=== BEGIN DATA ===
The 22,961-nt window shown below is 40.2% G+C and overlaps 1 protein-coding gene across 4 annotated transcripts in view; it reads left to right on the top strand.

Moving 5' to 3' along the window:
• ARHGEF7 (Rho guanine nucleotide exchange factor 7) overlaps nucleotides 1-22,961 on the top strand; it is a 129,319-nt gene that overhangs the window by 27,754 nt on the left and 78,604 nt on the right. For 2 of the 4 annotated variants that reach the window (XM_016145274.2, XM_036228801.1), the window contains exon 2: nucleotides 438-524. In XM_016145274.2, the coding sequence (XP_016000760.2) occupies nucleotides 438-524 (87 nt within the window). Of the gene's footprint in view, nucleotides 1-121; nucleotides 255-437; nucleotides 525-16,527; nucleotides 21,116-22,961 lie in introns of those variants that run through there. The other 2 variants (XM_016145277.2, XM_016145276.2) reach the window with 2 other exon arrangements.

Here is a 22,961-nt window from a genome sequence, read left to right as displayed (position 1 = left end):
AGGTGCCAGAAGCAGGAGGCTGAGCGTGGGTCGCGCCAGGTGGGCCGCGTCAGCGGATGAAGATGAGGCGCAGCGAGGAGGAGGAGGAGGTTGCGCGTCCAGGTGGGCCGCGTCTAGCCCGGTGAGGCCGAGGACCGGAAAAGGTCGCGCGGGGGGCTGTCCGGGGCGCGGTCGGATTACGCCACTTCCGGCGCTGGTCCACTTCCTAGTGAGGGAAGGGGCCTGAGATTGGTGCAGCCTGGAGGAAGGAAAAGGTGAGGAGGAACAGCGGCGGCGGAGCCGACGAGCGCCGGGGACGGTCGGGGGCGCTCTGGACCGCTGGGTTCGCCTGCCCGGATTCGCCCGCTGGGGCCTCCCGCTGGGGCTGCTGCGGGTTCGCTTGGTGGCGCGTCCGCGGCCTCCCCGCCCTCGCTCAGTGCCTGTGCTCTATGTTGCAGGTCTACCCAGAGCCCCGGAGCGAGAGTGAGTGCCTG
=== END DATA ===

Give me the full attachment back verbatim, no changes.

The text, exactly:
The 22,961-nt window shown below is 40.2% G+C and overlaps 1 protein-coding gene across 4 annotated transcripts in view; it reads left to right on the top strand.

Moving 5' to 3' along the window:
• ARHGEF7 (Rho guanine nucleotide exchange factor 7) overlaps nucleotides 1-22,961 on the top strand; it is a 129,319-nt gene that overhangs the window by 27,754 nt on the left and 78,604 nt on the right. For 2 of the 4 annotated variants that reach the window (XM_016145274.2, XM_036228801.1), the window contains exon 2: nucleotides 438-524. In XM_016145274.2, the coding sequence (XP_016000760.2) occupies nucleotides 438-524 (87 nt within the window). Of the gene's footprint in view, nucleotides 1-121; nucleotides 255-437; nucleotides 525-16,527; nucleotides 21,116-22,961 lie in introns of those variants that run through there. The other 2 variants (XM_016145277.2, XM_016145276.2) reach the window with 2 other exon arrangements.

Here is a 22,961-nt window from a genome sequence, read left to right as displayed (position 1 = left end):
AGGTGCCAGAAGCAGGAGGCTGAGCGTGGGTCGCGCCAGGTGGGCCGCGTCAGCGGATGAAGATGAGGCGCAGCGAGGAGGAGGAGGAGGTTGCGCGTCCAGGTGGGCCGCGTCTAGCCCGGTGAGGCCGAGGACCGGAAAAGGTCGCGCGGGGGGCTGTCCGGGGCGCGGTCGGATTACGCCACTTCCGGCGCTGGTCCACTTCCTAGTGAGGGAAGGGGCCTGAGATTGGTGCAGCCTGGAGGAAGGAAAAGGTGAGGAGGAACAGCGGCGGCGGAGCCGACGAGCGCCGGGGACGGTCGGGGGCGCTCTGGACCGCTGGGTTCGCCTGCCCGGATTCGCCCGCTGGGGCCTCCCGCTGGGGCTGCTGCGGGTTCGCTTGGTGGCGCGTCCGCGGCCTCCCCGCCCTCGCTCAGTGCCTGTGCTCTATGTTGCAGGTCTACCCAGAGCCCCGGAGCGAGAGTGAGTGCCTG